What you say and how you say it goes far in telling those around you how serious you are (or aren’t).
Here are some phrases you can hear every day in many work places. Whatever the intent of the speaker, the real message they send is that they’re inexperienced or uncommitted–not exactly the impression most people want to leave. If you ever catch yourself saying any of these things, put a stop to it at once:
1. “It’s not my fault.”
There’s no way to keep this from sounding whiny and blaming. It doesn’t even matter if it’s true–it leaves a bad impression. Take ownership and accountability for the things you do, and when something goes wrong, keep the focus on solving the problem and preventing a recurrence rather than blame. To make a mistake is part of learning, but to make excuses and to blame others is a career killer.
2. “I can’t.”
When you say you can’t do something, you demonstrate a lack of confidence and unwillingness to take risks. Instead, try one of these options: “This is new territory for me, but I’m willing to take it on” or “Can I call on you if I run into snags?” or “Sure, I’d love to learn how to do this.”
3. “I’m not willing to.”
If you say you’re unwilling, you’re backing down from a challenge–and you’re saying that your priorities are more important than the team’s or organization’s. If you want to excel, you have to get comfortable with being uncomfortable.
4. “What’s in it for me?”
If you think only of yourself and how you will benefit, you’re going to be (correctly) perceived as self-serving–and most organizations have little tolerance or patience for those who refuse to be part of a team. To be successful, focus more on we and less on I.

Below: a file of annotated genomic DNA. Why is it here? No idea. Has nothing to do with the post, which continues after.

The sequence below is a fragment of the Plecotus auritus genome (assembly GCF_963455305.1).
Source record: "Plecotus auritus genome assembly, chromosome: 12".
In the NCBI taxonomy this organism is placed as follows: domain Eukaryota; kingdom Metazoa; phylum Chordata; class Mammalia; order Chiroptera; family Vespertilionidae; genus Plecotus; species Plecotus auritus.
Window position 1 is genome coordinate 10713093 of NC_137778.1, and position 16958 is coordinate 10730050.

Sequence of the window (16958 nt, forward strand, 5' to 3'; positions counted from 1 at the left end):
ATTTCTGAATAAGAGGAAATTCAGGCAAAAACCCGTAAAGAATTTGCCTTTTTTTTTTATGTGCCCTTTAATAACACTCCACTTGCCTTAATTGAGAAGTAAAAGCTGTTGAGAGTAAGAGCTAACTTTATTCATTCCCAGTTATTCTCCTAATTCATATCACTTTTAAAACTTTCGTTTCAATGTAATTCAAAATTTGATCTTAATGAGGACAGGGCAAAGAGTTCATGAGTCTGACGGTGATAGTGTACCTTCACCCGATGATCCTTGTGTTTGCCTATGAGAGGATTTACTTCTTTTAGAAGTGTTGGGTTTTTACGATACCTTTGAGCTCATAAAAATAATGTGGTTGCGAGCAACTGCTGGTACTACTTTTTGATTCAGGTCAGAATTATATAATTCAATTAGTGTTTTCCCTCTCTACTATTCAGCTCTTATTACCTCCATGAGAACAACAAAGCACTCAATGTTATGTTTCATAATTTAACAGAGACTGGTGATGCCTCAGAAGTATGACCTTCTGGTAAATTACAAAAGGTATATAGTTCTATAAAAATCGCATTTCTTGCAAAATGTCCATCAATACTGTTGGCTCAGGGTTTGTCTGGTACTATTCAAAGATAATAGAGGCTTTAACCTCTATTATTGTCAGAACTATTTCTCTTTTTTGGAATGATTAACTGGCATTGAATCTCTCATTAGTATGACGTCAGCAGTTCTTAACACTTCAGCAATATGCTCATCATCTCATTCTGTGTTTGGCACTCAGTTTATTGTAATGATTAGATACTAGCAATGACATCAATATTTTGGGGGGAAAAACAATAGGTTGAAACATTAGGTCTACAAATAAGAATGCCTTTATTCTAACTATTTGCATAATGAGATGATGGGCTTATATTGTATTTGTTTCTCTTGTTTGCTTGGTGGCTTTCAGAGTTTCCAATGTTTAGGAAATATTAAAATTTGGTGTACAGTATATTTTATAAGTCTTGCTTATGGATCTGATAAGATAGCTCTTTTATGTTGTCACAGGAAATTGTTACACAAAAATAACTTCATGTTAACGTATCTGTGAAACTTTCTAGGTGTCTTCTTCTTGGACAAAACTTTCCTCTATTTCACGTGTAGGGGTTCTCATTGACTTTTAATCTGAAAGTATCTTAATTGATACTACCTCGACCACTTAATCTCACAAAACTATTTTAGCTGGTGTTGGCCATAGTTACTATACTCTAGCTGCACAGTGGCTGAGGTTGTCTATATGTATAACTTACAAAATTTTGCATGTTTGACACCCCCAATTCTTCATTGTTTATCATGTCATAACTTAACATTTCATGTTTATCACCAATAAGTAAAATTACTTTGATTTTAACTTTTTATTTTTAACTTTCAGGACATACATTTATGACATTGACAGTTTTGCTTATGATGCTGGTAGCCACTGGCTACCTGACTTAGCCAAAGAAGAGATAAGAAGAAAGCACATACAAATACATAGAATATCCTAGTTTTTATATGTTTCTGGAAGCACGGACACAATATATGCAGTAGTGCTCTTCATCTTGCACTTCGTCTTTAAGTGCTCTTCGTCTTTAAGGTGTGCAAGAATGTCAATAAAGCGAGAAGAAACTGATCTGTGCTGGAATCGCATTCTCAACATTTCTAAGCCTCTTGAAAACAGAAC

5. “I can’t work with her/him.”
Choosing who you will and won’t work with makes you sound not only unprofessional but also immature. Learn to deal with conflict and set differences aside when you need to. And if the other person’s offense is truly egregious, like sexual harassment or threatening behavior, report it through the appropriate channels.
6. “I’m bored.”
This may be the most damaging one of all. What are the people around you to think when you voice the fact that you find your work tiresome or tedious, insufficient to hold your attention? Your job is to find enthusiasm–or at least cheerful willingness–for everything you do. If you need more of a challenge, find a new activity to take on.
7. “I’ll try.”
Trying doesn’t mean doing. You can try without being successful, or for that matter without really putting up much effort. If you try, with determination, and perseverance, you’re going to get there–so say so! Instead of “I’ll try,” confidently say “I’ll take care of it.”
At the end of the day, the best way to look and feel more experienced and professional at work is to listen closely to every word you say and ask yourself if it means what you want it to mean. Let your words serve you well, be your confident self, and you’ll soon earn the respect you want.
More Info: www.inc.com